It was a nice and easy river, getting rapidly wider and deeper as it approached its joining to Naab. The route had its wild moments as well as some cute villages where we stopped for a break or boat transportation over the man-made obstacles. It was a relatively dry summer in Germany, so the water levels at some wider spots dropped drastically and several times we had to walk besides the kayak. Yet, once we saw a fallen tree over the water, blocking the way completely, we decided that this time we can jump over it and that it was enough water to not the stuck. We were also a little bit too lazy to carry the kayak around, but never mind. So we gained some speed and tried our best and of course it did not work. The boat got stock on the tree trunk (that would not have been a problem with higher water) at the first third of the boat.

And then the game started. Tried to move back. No luck. Tried to move forward. No luck. paddling was not strong enough. Pushing from the tree itself did not help. Jumping and leaping forwards as well. One could have went out of the canoe but it was pretty deep and the water was not clear – could have been dangerous branches or other sharp thing underneath. Everything we tried seemed to not work. The trunk we were stuck on was right under my butt, so I moved to the very front of the kayak, but this alone did not help. We both had to move to the very front. It was a challenge to relocate ourselves without ending up in the river and once we were there, we still had to ridiculously try to jump by jerking our weight forward.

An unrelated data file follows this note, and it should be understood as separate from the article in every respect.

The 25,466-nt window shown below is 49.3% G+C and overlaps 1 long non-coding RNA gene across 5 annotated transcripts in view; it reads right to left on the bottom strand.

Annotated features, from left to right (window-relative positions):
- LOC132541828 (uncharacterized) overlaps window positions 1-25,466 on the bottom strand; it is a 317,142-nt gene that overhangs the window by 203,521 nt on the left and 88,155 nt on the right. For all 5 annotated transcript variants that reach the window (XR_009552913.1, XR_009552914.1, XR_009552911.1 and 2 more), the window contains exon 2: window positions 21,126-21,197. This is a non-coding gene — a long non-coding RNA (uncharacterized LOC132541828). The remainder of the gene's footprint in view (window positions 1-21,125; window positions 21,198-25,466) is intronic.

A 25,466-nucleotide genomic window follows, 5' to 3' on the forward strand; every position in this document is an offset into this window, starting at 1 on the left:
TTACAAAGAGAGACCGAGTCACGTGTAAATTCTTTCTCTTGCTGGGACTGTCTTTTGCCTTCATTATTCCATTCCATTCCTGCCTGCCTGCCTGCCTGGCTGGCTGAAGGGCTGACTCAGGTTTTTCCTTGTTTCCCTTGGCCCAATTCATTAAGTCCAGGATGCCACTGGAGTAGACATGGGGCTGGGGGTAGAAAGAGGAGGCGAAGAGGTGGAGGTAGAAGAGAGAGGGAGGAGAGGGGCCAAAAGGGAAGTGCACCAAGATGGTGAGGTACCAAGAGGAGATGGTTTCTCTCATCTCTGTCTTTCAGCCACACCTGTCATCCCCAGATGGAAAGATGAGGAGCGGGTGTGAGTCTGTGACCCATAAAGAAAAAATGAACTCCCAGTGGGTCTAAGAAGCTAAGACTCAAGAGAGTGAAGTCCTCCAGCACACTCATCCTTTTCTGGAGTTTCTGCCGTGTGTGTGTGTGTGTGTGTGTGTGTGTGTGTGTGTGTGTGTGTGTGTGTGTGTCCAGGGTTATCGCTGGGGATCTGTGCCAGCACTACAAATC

The kayak started to move, yet it was very small distances. We had to continue it for at least 10 min until we were floating again. The worst part, that our friend saw everything from a bridge nearby, as we were planning to finish the last piece of the river all together.

We planned and finished our journey where Vils meets Naab – in Kallmünz. There we had some fast water and some paddling against the Naab, in order to safely land on the side, we wanted and needed. After securing the kayak on the car roof we went for a local sight-seeing. This tiny town hold a beautiful medieval old town and castle ruins. The hill did not look so big from the river, yet climbing it proved to be not so easy. The old-town was sitting on its side and the tiny pass-ways might not always lead where the castle is. The terrain is too steep for cars so it provided a calm stair climbing event until we reached the castle path.

Once atop the view is far and incredible. The beauty of the settlement and the fields around it, same as the rivers crossing the hilly terrain made a big impression on me. Kallmünz used to be an art colony, where a lot of artists would come to relax, practice and meet same minded and it was not without a reason – the scenery is indeed gorgeous.

The whole region is perfect for castle hoppers. It is possible to visit at least one a day without a bigger trouble. Before leaving to our another stop – Regensburg – we managed to quickly hike to the Wolfstein castle ruins next to the Neumarkt in der Oberpfalz. It was a beautiful spot to catch the last sun of the day and enjoy another beautiful view. We also learned the Celtic tribes had big settlement here and even flattened some hills for better protection and visibility.

A massive castle is now being slowly restored but the entrance remains open 24/7, which makes it a wonderful place for evening walks and night star gazing. As it is not on the main touristic route, you most likely will spare yourself the frustration of tourist masses, which is another reason to take your kayak and explore the unknown side of Bayern!